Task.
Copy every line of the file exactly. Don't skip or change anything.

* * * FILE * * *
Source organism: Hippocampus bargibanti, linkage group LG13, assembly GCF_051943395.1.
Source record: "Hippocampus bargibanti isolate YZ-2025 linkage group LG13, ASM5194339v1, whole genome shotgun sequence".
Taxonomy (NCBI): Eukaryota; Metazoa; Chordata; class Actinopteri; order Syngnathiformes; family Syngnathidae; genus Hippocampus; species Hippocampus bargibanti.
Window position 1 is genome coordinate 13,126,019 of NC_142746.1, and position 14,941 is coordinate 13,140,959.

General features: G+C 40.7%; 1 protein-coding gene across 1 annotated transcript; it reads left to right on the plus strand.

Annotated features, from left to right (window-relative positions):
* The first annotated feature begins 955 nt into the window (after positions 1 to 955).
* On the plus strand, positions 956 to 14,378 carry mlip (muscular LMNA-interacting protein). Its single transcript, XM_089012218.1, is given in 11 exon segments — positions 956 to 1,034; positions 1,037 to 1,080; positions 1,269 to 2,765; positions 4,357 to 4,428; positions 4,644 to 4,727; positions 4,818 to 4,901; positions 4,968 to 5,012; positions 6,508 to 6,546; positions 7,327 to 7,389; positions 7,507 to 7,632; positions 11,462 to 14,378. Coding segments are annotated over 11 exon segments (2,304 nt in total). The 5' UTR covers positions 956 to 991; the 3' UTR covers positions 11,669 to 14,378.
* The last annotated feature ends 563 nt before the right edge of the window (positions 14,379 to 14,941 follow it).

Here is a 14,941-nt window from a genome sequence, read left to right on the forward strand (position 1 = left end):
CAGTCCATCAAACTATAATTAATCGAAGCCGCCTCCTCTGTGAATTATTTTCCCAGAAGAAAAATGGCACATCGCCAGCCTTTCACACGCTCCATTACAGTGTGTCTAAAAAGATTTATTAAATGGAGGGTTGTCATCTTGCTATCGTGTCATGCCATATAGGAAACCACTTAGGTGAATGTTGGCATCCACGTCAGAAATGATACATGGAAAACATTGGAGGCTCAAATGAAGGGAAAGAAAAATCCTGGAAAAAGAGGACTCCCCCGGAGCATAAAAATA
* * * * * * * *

Source organism: Hippocampus bargibanti, linkage group LG13, assembly GCF_051943395.1.
Source record: "Hippocampus bargibanti isolate YZ-2025 linkage group LG13, ASM5194339v1, whole genome shotgun sequence".
Taxonomy (NCBI): Eukaryota; Metazoa; Chordata; class Actinopteri; order Syngnathiformes; family Syngnathidae; genus Hippocampus; species Hippocampus bargibanti.
Window position 1 is genome coordinate 13,126,019 of NC_142746.1, and position 14,941 is coordinate 13,140,959.

General features: G+C 40.7%; 1 protein-coding gene across 1 annotated transcript; it reads left to right on the plus strand.

Annotated features, from left to right (window-relative positions):
* The first annotated feature begins 955 nt into the window (after positions 1 to 955).
* On the plus strand, positions 956 to 14,378 carry mlip (muscular LMNA-interacting protein). Its single transcript, XM_089012218.1, is given in 11 exon segments — positions 956 to 1,034; positions 1,037 to 1,080; positions 1,269 to 2,765; positions 4,357 to 4,428; positions 4,644 to 4,727; positions 4,818 to 4,901; positions 4,968 to 5,012; positions 6,508 to 6,546; positions 7,327 to 7,389; positions 7,507 to 7,632; positions 11,462 to 14,378. Coding segments are annotated over 11 exon segments (2,304 nt in total). The 5' UTR covers positions 956 to 991; the 3' UTR covers positions 11,669 to 14,378.
* The last annotated feature ends 563 nt before the right edge of the window (positions 14,379 to 14,941 follow it).

Here is a 14,941-nt window from a genome sequence, read left to right on the forward strand (position 1 = left end):
CAGTCCATCAAACTATAATTAATCGAAGCCGCCTCCTCTGTGAATTATTTTCCCAGAAGAAAAATGGCACATCGCCAGCCTTTCACACGCTCCATTACAGTGTGTCTAAAAAGATTTATTAAATGGAGGGTTGTCATCTTGCTATCGTGTCATGCCATATAGGAAACCACTTAGGTGAATGTTGGCATCCACGTCAGAAATGATACATGGAAAACATTGGAGGCTCAAATGAAGGGAAAGAAAAATCCTGGAAAAAGAGGACTCCCCCGGAGCATAAAAATA